Vermont Student Assistance Corp has announced it will award over $700,000 in scholarships to college-bound seniors who graduated from high school last month. Funded by VSAC’s federal GEAR UP grant, each of these 350-plus high school graduates who enroll at a postsecondary institution in the fall will receive the $2,000 scholarship. GEAR UP, or Gaining Early Awareness and Readiness for Undergraduate Programs, is a federal grant program of the US Department of Education designed to increase the number of students who are prepared to enter and succeed in postsecondary education.

VSAC has been awarded the GEAR UP grant since 1999 and its counselors worked with more than 3,100 middle and high school students one-on-one and in small groups in 52 schools across the state this past year. GEAR UP funding also allows VSAC to provide support to parents in the form of high school and college planning information, assistance with college and financial aid applications and career planning information for their children.

“Congratulations to these high school graduates; they are taking the most important step in their future – continuing their education,” said Scott Giles, VSAC president and CEO. “VSAC knows the cost of continuing their education for these students is a big investment. VSAC’s partnership with high schools and students helps unlock career paths and financial aid to make those investments pay off.”


Grant funding provides Troy students with summer programs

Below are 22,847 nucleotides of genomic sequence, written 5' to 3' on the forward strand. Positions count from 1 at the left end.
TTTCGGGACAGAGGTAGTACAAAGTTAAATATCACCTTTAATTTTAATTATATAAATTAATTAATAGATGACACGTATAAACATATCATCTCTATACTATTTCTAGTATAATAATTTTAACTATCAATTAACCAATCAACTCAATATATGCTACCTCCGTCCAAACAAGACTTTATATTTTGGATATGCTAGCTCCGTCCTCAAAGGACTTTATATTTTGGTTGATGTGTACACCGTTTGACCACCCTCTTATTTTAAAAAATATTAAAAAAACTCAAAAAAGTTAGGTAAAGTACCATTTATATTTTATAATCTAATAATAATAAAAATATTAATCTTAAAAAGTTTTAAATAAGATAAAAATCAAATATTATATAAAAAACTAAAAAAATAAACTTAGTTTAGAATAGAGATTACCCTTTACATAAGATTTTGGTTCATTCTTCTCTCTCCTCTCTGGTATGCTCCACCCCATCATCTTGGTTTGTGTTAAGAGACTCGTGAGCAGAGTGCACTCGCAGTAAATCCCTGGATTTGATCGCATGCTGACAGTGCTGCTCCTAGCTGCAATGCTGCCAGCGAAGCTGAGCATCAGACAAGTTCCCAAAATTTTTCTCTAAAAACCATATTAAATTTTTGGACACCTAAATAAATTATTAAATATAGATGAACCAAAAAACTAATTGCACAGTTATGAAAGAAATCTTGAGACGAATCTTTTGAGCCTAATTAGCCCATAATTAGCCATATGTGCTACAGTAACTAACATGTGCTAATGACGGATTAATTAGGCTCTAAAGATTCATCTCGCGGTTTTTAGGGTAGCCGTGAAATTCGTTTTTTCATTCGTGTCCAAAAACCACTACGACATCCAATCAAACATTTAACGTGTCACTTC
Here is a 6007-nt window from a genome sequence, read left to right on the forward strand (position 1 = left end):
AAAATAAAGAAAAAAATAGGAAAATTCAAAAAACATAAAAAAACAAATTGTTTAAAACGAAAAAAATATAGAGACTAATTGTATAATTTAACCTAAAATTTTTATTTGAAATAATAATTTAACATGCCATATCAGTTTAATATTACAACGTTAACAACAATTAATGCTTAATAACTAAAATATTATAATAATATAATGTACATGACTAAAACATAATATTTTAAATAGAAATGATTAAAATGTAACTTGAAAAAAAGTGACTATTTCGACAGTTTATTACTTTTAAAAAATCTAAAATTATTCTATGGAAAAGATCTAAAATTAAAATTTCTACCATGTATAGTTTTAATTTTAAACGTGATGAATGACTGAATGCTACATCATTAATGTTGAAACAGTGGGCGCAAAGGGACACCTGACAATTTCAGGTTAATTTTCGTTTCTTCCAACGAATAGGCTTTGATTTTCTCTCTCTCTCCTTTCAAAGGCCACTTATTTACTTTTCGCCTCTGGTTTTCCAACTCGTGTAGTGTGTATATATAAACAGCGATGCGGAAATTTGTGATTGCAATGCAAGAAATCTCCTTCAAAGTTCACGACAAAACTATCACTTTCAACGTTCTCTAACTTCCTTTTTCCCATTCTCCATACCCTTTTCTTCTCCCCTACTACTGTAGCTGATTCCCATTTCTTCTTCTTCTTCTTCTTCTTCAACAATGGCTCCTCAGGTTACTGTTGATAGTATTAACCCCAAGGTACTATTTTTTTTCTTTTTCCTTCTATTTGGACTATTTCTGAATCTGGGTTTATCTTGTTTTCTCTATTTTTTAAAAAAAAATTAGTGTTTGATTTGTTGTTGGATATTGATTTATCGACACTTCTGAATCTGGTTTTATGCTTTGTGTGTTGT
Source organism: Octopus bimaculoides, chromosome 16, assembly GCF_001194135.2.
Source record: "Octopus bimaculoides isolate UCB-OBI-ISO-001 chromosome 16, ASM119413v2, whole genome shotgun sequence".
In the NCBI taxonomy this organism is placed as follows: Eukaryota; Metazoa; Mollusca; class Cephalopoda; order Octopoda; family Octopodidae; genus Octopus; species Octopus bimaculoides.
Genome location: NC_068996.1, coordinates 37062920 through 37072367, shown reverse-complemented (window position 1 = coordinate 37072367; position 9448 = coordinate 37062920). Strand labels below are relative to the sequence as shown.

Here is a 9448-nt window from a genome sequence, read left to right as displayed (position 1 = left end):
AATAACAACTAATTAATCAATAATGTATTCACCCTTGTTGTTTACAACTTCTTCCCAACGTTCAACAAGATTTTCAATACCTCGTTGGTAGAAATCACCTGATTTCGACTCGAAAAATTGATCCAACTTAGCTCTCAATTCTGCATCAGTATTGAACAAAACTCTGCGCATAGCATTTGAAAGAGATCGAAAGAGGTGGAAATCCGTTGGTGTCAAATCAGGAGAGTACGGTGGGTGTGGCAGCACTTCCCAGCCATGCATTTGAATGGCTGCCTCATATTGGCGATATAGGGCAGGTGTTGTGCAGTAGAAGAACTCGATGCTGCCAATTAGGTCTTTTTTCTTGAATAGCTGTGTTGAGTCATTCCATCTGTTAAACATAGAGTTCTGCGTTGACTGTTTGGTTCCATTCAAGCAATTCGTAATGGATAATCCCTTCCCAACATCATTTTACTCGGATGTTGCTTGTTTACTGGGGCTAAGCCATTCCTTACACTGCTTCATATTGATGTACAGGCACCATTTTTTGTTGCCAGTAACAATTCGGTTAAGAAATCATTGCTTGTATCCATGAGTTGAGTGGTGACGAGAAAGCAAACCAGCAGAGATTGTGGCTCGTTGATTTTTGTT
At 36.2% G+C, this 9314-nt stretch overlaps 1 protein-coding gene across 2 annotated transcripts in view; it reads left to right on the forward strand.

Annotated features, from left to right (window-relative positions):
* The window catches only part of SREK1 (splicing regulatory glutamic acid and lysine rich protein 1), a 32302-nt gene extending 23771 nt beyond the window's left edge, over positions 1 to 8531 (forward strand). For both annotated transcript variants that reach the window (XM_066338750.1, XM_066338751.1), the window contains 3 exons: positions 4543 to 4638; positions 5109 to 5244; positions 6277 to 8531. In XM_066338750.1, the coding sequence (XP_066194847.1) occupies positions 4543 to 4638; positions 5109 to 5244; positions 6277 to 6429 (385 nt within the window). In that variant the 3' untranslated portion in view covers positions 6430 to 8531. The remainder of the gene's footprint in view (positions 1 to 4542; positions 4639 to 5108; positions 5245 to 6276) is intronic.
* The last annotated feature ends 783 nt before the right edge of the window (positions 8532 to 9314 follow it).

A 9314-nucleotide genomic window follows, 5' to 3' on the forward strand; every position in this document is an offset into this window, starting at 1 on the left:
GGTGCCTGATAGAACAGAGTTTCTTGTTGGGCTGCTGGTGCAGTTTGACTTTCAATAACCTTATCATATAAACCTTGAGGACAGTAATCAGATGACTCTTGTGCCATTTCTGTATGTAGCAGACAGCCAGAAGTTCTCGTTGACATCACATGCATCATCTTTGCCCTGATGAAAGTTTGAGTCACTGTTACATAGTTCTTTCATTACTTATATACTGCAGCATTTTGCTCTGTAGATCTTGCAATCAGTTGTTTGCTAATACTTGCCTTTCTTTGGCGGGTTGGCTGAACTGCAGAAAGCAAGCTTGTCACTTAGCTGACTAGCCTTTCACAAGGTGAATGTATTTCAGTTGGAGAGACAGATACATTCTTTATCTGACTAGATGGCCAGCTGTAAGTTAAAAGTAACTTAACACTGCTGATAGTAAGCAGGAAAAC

Last week at Troy High School, a two-week summer roller coasters and skate parks class began, and at the W.F. Morrison Elementary a group of elementary school students spent a day at The Jurassic Quest Dinosaur Exhibit in Missoula.

The GearUp (Gaining Early Awareness and Readiness of Undergraduate Programs) seven-year long grant allowed Cory Andersen, who has been teaching science at Troy Middle and High school for nine years, to teach a summer course on skate parks and roller coasters.

Over the past three years, the Libby School District received approximately $700,000 in grant funding. This year, the schools received $97,000 from the GearUp grant.


DESOTO—The DeSoto ISD GEAR UP program is excited to partner with Best Buy and the Geek Squad Academy to bring the Geek Squad Academy to DeSoto High School June 22 and 23 from 8:00 a.m. to 3:30 p.m. The Academy features two full days of fun and interactive, hands-on experience with new and cool technology. DeSoto ISD and GEAR UP do not want just to tell our students about the future of technology; we want to show them and spark their inner creativity and flare for innovation.

Now in its 10th season, Geek Squad Academy from Best Buy provides teens opportunities where they can develop tech skills that will inspire future education and career choices. To accomplish this, Geek Squad Academy partners with local non-profits and other organizations to expose students ages 10-18 to the latest technology in a fun, interactive setting. With local Geek Squad agents and Best Buy Blue Shirts hosting classes such as Robotics and Circuitry, Coding, Film Production, Photography, 3D Design, Digital Music, and more, teens build friendships and self-confidence, utilize their own creativity and innovation, and discover how technology can benefit them in school now and in their work lives later.

In 2014, DeSoto ISD was only one of two Texas institutions and the ONLY K-12 Texas district to receive the prestigious GEAR UP grant from the U.S. Department of Education. GEAR UP – Gaining Early Awareness and Readiness for Undergraduate Programs – serves a cohort of 1,400 students from all three DeSoto ISD middle schools through DeSoto High School.